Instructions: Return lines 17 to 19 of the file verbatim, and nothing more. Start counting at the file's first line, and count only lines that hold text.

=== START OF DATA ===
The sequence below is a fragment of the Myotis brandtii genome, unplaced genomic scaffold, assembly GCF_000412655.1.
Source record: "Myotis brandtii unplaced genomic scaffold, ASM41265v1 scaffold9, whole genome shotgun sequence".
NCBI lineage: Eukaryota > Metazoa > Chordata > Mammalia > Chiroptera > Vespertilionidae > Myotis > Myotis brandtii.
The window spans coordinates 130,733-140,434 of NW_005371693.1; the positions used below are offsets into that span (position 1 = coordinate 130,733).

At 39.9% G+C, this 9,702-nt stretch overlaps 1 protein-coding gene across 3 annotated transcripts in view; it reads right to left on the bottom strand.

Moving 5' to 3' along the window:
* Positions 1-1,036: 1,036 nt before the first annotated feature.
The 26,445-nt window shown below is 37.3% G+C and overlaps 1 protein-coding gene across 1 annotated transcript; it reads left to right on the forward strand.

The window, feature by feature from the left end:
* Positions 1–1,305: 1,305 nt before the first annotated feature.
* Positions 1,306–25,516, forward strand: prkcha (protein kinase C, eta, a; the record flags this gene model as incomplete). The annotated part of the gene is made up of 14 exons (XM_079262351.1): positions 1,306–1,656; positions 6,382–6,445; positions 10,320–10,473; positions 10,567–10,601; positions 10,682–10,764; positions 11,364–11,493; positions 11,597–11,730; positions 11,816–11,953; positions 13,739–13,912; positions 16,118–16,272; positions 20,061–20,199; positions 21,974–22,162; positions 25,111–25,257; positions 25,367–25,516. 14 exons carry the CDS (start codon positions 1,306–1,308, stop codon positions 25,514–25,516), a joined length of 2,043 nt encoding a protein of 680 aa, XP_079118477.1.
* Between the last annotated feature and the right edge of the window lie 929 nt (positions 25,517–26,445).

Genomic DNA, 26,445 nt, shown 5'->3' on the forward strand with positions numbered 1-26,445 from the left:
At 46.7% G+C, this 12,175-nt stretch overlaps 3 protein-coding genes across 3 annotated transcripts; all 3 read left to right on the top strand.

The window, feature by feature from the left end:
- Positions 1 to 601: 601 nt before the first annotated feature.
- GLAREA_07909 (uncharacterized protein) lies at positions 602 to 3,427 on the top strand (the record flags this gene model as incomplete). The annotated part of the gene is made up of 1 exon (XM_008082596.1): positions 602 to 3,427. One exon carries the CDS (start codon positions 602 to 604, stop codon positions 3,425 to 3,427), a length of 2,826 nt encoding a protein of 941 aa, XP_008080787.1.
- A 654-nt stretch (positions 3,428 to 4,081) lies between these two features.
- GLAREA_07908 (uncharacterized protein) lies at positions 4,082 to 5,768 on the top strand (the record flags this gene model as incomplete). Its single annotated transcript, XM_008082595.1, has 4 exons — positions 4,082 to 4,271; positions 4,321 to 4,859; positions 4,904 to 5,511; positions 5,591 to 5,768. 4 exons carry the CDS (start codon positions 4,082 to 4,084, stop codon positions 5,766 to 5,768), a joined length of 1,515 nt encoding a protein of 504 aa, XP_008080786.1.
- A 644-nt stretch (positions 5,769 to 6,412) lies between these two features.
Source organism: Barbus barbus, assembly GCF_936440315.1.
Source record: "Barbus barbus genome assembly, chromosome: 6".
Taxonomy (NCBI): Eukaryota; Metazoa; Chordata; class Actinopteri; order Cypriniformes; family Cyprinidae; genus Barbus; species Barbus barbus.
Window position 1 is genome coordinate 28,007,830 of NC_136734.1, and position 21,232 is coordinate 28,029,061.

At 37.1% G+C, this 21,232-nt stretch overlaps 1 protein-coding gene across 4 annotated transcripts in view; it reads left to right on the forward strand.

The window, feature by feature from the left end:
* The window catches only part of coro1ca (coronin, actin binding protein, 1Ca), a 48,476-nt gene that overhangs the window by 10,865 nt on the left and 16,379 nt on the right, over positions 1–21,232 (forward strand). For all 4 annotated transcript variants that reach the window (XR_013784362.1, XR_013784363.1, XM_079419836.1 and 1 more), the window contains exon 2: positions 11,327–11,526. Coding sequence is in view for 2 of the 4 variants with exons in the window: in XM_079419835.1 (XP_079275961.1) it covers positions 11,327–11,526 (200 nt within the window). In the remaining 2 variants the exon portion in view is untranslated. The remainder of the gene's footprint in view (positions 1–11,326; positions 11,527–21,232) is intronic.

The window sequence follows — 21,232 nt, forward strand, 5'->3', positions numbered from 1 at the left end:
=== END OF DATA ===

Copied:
- GLAREA_07909 (uncharacterized protein) lies at positions 602 to 3,427 on the top strand (the record flags this gene model as incomplete). The annotated part of the gene is made up of 1 exon (XM_008082596.1): positions 602 to 3,427. One exon carries the CDS (start codon positions 602 to 604, stop codon positions 3,425 to 3,427), a length of 2,826 nt encoding a protein of 941 aa, XP_008080787.1.
- A 654-nt stretch (positions 3,428 to 4,081) lies between these two features.
- GLAREA_07908 (uncharacterized protein) lies at positions 4,082 to 5,768 on the top strand (the record flags this gene model as incomplete). Its single annotated transcript, XM_008082595.1, has 4 exons — positions 4,082 to 4,271; positions 4,321 to 4,859; positions 4,904 to 5,511; positions 5,591 to 5,768. 4 exons carry the CDS (start codon positions 4,082 to 4,084, stop codon positions 5,766 to 5,768), a joined length of 1,515 nt encoding a protein of 504 aa, XP_008080786.1.